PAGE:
As we await the termination of more than 50 Chicago public schools, we must reflect on the impact that this event will have on our children’s emotional and mental health. Children occasionally must deal with such emotions, like from the loss of a grandparent from cancer or a live-in parent from divorce. Children also experience such emotions when they lose the setting, faculty, and staff that make up their schools. Because of this, caregivers must take the necessary steps to help children deal with the stress caused by such change.

Be honest now

No matter if your child is five or 15, he should already be aware of the changes he is expected to make. Parenting specialist Angela Rossmanith, notes, “Avoid telling your child about change at the last moment. Give them time to adjust, to ask questions, to be involved in some way.” This is only fair. If your boss was planning to relocate the company, wouldn’t you want to know as soon as possible in order to prepare for the change? The same consideration should be given to your children. They will be the ones who must travel to their new school building, deal with their new teachers, and work in their new classrooms. So allow them enough time to process the change. Letting your children in on what lies ahead will allow them time to fully undergo the grief process.

Keep other things constant

Keep routines in place when your children are dealing with change. Karen Stephens, an early childhood program specialist and parenting writer suggests this: “Daily, predictable routines convey comfort, stability, and dependability to children. They are a great antidote to change, which often makes children feel out of control and helpless.” Stick to the routine of eating dinner each night at the same time, or the routine of taking your child to the library every Saturday — especially as your child adjusts to his or her new school situation. Also, keep other school-related issues that you can control the same, such as the types of lunches you pack for your child, or the time your child does homework.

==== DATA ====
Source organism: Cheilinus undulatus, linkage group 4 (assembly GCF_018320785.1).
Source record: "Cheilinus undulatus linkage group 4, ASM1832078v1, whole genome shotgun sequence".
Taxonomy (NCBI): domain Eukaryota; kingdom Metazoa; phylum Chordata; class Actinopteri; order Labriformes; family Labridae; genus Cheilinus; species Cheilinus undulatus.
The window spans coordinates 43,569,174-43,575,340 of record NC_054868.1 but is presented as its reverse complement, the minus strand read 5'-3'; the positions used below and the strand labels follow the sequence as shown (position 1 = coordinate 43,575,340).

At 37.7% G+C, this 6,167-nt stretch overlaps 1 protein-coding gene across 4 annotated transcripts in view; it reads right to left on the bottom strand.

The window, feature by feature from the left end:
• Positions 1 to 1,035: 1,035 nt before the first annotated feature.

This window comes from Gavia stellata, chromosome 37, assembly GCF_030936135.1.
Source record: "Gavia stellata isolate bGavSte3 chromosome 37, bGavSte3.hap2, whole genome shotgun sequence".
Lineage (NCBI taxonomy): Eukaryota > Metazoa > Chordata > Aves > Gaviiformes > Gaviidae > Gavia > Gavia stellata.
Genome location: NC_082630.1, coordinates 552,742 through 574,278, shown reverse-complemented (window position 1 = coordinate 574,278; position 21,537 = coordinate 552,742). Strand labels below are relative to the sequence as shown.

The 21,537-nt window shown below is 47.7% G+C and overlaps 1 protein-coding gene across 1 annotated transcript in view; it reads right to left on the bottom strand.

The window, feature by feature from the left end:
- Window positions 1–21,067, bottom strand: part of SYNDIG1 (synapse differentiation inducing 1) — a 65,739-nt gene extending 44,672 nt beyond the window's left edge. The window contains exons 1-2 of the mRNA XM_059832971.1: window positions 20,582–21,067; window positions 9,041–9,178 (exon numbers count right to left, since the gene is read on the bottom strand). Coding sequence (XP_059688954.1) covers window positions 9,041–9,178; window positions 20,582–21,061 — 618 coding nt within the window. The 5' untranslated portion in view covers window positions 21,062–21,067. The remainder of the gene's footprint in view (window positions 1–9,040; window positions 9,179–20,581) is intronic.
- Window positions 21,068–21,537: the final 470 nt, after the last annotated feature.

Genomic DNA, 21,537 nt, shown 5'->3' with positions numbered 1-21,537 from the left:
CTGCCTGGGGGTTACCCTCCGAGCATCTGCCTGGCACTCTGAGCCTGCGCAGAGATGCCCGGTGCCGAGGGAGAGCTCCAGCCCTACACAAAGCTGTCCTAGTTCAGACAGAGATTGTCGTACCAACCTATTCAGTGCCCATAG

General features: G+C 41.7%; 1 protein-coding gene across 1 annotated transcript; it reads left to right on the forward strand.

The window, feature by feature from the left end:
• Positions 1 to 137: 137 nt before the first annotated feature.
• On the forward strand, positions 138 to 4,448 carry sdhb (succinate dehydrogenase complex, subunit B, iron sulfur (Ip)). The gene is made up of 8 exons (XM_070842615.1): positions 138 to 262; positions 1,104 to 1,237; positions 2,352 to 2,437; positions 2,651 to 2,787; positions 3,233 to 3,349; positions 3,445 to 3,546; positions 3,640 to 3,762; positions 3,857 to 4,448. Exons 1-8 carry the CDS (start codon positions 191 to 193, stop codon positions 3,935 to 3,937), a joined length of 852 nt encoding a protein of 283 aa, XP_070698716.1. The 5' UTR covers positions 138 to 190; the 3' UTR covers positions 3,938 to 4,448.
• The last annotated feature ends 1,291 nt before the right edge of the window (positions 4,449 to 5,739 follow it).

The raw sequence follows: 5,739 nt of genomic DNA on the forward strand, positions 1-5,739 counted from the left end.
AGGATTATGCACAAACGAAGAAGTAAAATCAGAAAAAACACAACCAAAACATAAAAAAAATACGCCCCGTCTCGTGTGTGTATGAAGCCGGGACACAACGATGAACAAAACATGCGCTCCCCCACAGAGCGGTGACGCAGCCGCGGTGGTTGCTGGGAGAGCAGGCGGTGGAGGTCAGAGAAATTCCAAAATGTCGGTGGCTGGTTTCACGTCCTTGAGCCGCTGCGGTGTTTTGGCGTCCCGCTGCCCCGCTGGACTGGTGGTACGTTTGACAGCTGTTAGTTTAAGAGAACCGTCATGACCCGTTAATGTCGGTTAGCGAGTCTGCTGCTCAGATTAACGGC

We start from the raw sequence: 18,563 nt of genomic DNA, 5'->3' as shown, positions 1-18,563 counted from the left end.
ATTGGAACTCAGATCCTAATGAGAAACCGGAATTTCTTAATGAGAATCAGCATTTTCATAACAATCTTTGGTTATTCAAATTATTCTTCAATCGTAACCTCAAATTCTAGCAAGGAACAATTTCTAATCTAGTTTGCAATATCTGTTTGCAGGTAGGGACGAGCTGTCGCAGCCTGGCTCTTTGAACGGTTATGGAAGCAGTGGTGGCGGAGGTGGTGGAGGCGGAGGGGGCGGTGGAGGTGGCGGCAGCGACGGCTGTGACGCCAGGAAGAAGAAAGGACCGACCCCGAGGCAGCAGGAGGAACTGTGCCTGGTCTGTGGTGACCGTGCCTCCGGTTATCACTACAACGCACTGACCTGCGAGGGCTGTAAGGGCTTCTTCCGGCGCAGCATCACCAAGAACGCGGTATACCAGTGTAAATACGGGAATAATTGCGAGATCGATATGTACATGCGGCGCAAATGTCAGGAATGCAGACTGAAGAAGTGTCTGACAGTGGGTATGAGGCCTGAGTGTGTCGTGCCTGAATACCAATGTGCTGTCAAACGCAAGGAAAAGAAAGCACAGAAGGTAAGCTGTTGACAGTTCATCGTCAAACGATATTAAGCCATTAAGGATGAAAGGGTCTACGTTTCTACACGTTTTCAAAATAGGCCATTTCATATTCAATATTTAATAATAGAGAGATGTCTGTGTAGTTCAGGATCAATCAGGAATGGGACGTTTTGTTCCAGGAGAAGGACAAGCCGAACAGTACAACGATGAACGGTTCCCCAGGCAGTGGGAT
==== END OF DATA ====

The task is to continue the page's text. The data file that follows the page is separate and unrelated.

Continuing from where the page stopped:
Never let them see you sweat

You may be just as angry or disappointed as your child because of a school closure. Allow yourself time to grieve as well, but just not in front of your child. Again, children thrive in consistency and stability. When you are unnerved by change, your children will become even more stressed, because the persons they lean on for support no longer seem able to give it. Remain calm when you hear references to your child’s school closing. Instead of shouting at the TV or holding a vehement discussion over the phone, practice the method of restraint. Staying calm stops the anxiety and stress in your voice from reaching your children. It also allows them to view you as a great sounding board in order to relieve their own stress.

Make physical preparations for change

Lastly, get your child physically ready to change schools. Keep abreast of the latest news in regards to school closures. Watch out for letters, as well as any school-related phone and e-mail announcements, sent home from your child’s school about the closures. As your child’s school reports information to you, report this information to your child. Dr. Clare Bailey, of parent coaching organization Parenting Matters, advises parents to discuss with their children the details of everything the new school has to offer before the academic year begins. Your child, for instance, might have to attend school in a different location. Be sure to visit the new building with your child before the first day. If your child will be attending the same school with different classmates, discuss with your child ways to make new friends or how to not give in to peer pressure.

The more you talk to your child about what to expect, the better your child will be able to chances that come.

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